GV | ONLY IN NEW JERSEY
WITH STEVE ADUBATO
Steve Adubato, PhD., is an Emmy Award–winning anchor for Thirteen/WNET (PBS) and NJTV (PBS) who regularly appears on the Today show, Fox 5 in
New York and WOR News Talk Radio 710. His newest book, You Are the Brand, examines the brand strategies of more than 30 individuals and companies.
For more information log on to stand-deliver.com. Find Steve on Facebook at Facebook.com/SteveAdubatoPHD.
LIKE IT OR NOT, IT’S HERE. Implementation of the Affordable Care Act—a.k.a.
Obamacare—began October 1 amid the
added confusion of a federal government shutdown. At deadline, the President and Congress were still attempting
to sort out their differences on the
budget. Despite that bump in the
road, almost 1 million New Jersey
residents now are eligible to sign
up for health-insurance coverage
through an online marketplace.
This exchange is a one-stop shop
where residents can compare insurance plans and apply for subsidies to help cover their premiums.
In New Jersey, Governor Chris
Christie has opted to have the
federal government—and not the
state—manage the marketplace. (It
can be accessed at healthcare.gov or
800-318-2596.) In all states, those
with existing insurance need not
seek coverage through the marketplace, but uninsured residents must
sign up by March 31 or pay a penalty
on their 2014 tax return, starting at
$95 per adult.
Those are the basics, but there
are still plenty of questions. For
clarity, we turned to Joel C. Cantor,
director of the Rutgers Center for
State Health Policy and a distinguished
professor of public policy.
What are the biggest challenges to implementation of the Affordable Care
Act? The nature of New Jersey’s media
market is such that it is hard to get the
information out to the public, given that
so many New Jerseyans pay attention to
the media emanating from New York and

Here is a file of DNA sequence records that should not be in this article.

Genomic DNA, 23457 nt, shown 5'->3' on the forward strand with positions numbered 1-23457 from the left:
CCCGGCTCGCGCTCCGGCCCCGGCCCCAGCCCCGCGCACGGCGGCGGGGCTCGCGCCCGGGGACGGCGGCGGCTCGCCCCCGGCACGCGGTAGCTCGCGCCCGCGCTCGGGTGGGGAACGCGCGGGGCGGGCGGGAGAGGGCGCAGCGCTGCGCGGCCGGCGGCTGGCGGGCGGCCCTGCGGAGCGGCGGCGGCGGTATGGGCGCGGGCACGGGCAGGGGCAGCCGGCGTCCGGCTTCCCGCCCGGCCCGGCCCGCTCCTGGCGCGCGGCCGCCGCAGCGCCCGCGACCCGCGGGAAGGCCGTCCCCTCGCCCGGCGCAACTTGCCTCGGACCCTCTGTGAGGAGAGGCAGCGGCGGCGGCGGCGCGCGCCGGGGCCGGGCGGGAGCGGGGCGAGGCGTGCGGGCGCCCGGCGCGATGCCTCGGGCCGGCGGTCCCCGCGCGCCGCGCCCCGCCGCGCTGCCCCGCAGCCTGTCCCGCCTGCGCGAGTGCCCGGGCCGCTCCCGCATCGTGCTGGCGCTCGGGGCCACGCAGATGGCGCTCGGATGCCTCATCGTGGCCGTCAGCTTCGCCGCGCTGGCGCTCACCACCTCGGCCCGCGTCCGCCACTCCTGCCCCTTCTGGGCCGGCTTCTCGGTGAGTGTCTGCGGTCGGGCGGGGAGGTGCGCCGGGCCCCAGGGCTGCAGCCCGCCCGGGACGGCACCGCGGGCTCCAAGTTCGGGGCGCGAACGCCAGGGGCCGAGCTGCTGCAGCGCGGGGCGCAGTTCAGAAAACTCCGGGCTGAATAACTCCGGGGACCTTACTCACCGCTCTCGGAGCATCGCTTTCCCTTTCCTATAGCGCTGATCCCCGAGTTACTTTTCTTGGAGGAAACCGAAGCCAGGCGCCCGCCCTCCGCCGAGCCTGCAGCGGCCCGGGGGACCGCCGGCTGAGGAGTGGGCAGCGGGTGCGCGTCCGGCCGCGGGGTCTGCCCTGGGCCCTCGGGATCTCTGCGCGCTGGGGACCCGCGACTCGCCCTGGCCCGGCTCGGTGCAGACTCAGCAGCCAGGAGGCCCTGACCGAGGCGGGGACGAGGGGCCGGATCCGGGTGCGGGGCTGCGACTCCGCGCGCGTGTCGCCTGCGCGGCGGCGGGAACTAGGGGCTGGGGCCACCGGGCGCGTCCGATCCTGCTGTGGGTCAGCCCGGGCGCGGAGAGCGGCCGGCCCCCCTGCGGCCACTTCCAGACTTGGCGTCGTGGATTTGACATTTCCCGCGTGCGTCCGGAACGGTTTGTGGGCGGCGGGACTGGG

Philadelphia. Add to that the issue of budgeting, as states that choose to implement
their own exchanges have a lot more resources to get the message out than those
relying on the federal government.
Are there other implications of the
governor’s decision to leave the Feds
responsible for the insurance market-
place in New Jersey? In terms of the
mechanism and the way the subsidies
will flow, we won’t notice any difference.
In some ways, it is more efficient for the
federal government to do this in every
state. Unfortunately, this wasn’t the plan.
Congress and the Obama Administration anticipated that more states would
do this on their own, and the lawmakers
booked the money that way. On the ear-ly-implementation and public-education
side, that is the biggest negative of the
state not doing this on its own.
Will the process be as confusing or
complicated as critics claim? The
health care system was confusing and
complicated before Obamacare. In some
ways, Obamacare has simplified some of
it. The basic structure of the health care
system is unchanged; we are just grafting
off some new parts. Anything new brings
anxiety and more complexity.
What are the biggest benefits of the
new system? The most important piece
is that affordable coverage will be available to over 900,000 New Jersey
residents. We are anticipating
that well below that number will
actually sign up, but there will be
an affordable option available for
most people who are uninsured.
The other potential benefits are
long-term—and the jury is still out
on how effective these pieces will
be, such as a change to incentives
that providers receive to deliver
higher quality and lower cost .
Primary-care physicians already are in short supply in New
Jersey. How will the new system
impact the demand for their services? There are training grants
available to prepare primary-care
providers and advanced-practice
nurses [those with post-graduate
degrees]. There are a number of
vehicles to encourage the growth of
primary care. Each of these policies
on its own is a fine thing, but the
medical-education and nursing-education pipeline is years long. These
programs...will not address the short-term
problem, so some areas will probably see a
shortage in primary-care physicians.
What do you say to those people who
would rather pay the penalty than sign
up before March 1? It is certainly an option. The penalty is not very severe. It is
the greater of $95 or 1 percent of income.
It goes up over three years, and gets more
serious over time. I don’t think any of the
close observers think it is the penalty that
will get people to enroll. Instead, it is the
opportunity to get an affordable premium
that will be the incentive....what will drive
this is the access to affordable health care. ■
Ready or Not
Obamacare has arrived. Here’s what Jersey can expect.